Homer Alaska - News

Story last updated at 5:40 PM on Wednesday, January 30, 2013

T200 halfway point at McNeil Canyon



By McKibben Jackinsky
Staff Writer

Temperatures in Homer were hovering around zero degrees Sunday afternoon, but at the Tustumena 200 volunteers' meeting at Captain's Coffee enthusiasm for this weekend's sled dog race was anything but chilly.


 

Musher Jeff KIng's dog team comes alert as he lets them know they are minutes away from leaving the McNeil Canyon checkpoint and head for the finish line in Kasilof

In 2012, the 200-mile race incorporated McNeil Canyon Elementary School as a checkpoint. Southern peninsula spectators took advantage of the accessible location to be on hand as 16 teams arrived on their way from the Kasilof starting line to the halfway mark, and a second time as they made their back to the Kasilof finish line.

At Sunday's meeting, volunteers listened and asked questions as Tami Murray, race director and president, described a new course that places McNeil in the center of the action.

"After the success of last year's race we decided to change the distance between checkpoints, making them 50 miles instead of 25," said Murray. "It makes things so much easier for everyone ... but should be a lot nicer for the dog teams. Most mushers will tell you that having a dog team run the same trail more than once is tough on the dogs, they get bored and confused on why they are returning to the same spot. Some think they are done. I know the mushers will be happy with these changes."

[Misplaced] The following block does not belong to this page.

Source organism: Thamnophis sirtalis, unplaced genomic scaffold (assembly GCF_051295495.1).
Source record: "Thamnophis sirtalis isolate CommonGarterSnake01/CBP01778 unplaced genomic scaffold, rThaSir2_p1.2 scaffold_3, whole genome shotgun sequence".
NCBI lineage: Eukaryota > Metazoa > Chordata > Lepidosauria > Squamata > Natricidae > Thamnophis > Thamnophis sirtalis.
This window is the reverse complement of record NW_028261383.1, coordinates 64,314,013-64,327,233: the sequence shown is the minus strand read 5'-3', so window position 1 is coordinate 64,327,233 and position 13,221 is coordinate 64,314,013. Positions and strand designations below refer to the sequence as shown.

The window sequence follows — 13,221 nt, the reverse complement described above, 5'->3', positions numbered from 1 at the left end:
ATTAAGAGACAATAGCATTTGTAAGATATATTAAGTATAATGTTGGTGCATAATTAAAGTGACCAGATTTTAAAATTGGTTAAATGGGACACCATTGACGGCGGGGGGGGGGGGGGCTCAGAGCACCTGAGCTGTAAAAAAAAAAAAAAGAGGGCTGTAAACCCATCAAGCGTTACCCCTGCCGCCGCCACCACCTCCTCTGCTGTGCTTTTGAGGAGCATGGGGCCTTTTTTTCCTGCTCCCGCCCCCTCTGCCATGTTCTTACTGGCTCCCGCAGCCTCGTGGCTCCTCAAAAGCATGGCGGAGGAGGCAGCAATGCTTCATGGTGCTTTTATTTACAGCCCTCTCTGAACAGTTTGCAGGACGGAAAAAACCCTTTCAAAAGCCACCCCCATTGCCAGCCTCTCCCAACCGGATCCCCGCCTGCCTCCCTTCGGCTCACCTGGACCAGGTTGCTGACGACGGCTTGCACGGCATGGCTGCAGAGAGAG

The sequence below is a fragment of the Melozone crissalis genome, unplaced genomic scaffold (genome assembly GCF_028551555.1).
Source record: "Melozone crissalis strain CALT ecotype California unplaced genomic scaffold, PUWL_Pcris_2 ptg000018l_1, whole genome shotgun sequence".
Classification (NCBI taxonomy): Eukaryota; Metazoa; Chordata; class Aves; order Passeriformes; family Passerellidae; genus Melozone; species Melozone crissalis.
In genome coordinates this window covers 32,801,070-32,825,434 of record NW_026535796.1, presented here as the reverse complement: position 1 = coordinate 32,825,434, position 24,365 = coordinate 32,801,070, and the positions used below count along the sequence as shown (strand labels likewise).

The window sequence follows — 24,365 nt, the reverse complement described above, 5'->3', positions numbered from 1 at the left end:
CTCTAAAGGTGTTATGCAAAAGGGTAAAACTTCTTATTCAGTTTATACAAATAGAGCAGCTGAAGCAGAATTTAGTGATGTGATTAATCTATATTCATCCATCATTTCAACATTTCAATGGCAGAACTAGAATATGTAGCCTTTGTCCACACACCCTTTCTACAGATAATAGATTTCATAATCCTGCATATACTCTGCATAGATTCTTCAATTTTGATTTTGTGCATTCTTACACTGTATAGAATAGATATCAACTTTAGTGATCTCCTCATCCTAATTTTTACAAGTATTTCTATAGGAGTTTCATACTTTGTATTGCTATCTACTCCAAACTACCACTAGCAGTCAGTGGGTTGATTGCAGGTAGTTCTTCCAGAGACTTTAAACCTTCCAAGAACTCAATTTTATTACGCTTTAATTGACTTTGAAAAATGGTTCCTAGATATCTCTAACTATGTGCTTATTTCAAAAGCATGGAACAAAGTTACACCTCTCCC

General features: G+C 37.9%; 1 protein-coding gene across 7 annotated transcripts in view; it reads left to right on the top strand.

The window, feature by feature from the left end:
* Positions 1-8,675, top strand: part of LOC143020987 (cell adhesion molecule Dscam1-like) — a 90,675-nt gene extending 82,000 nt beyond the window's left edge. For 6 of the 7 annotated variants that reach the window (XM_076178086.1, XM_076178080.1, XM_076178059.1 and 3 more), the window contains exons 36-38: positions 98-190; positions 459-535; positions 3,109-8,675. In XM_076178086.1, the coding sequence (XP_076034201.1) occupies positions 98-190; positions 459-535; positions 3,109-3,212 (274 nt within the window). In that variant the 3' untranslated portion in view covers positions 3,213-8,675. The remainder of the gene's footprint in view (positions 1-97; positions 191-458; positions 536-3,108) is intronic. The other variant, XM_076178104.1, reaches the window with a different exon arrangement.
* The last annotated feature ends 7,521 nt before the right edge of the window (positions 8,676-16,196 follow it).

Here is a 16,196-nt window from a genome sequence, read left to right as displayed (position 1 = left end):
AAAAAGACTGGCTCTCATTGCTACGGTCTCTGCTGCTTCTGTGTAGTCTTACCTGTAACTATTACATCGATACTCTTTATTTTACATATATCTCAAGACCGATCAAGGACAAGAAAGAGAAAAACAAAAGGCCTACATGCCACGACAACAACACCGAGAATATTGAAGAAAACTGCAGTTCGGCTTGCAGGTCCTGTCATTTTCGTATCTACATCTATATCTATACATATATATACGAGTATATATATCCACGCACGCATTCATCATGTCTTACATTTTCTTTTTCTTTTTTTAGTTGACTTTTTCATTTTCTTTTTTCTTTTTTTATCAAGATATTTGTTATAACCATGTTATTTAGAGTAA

The change means Homer area enthusiasts have one opportunity to view the teams' arrival and departure at McNeil instead of two. The teams also can be seen at the Kasilof start and finish, and the 50- and 150-mile checkpoint at Freddie's Roadhouse on Oilwell Road in Ninilchik.

With an11 a.m. start time in Kasilof at mile 112 on the Sterling Highway, Murray anticipates the teams will begin arriving at McNeil around 10 p.m. Saturday at the earliest.

"We encourage everyone to follow them online," she said. "Each musher will be carrying a GPS tracker so you'll know when they are getting close to the school and can head out to greet them. ... The teams will be arriving all night and leaving Sunday morning into the early afternoon."

The school is reserved for mushers and volunteers in need of a quiet place to get some much-needed rest, but there will be plenty of outdoor space for spectators to view the action. Portapotties also will be provided for the public.

Joined by checkpoint manager Chris Donitch, race marshal Kevin Fulton and board member Cathy Davis, Murray also described what volunteers can do to ensure everything is ready for as many as 40 teams and an estimated 700 dogs that will pass through the checkpoint.

"We have 50-plus volunteers helping with the race, from our volunteer board that is planning the race well in advance to the folks that are putting in the trail, setting up yurts, tents the starting line chute, folks come out for vet checks, the starting line, the checkpoints, the finish, our awards banquet and then there is tearing id all down," said Murray. "Some people take a couple weeks off work for this event and, believe me, we couldn't do it without them."

To volunteer at the start, finish, McNeil Canyon or Freddie's Roadhouse, visit www.tustumena200.com and complete the online registration form.

"We are always looking for volunteers," said Murray. "You can sign up online until race day. If you don't hear back, just show up at the starting line and we will put you to work. ... There are lots of jobs for everyone."

As of Tuesday, 37 mushers had registered, more than twice the number of contenders in 2012. They include big names from the Iditarod, previous T200 entrants, mushers from the Lower 48 and foreign countries and some new to mushing. Murray said a $25,000 purse and the Tustumena 200's growing reputation helped attract this year's larger field of teams. The T200, as it is known, also is a qualifier for the Iditarod and the Yukon Quest.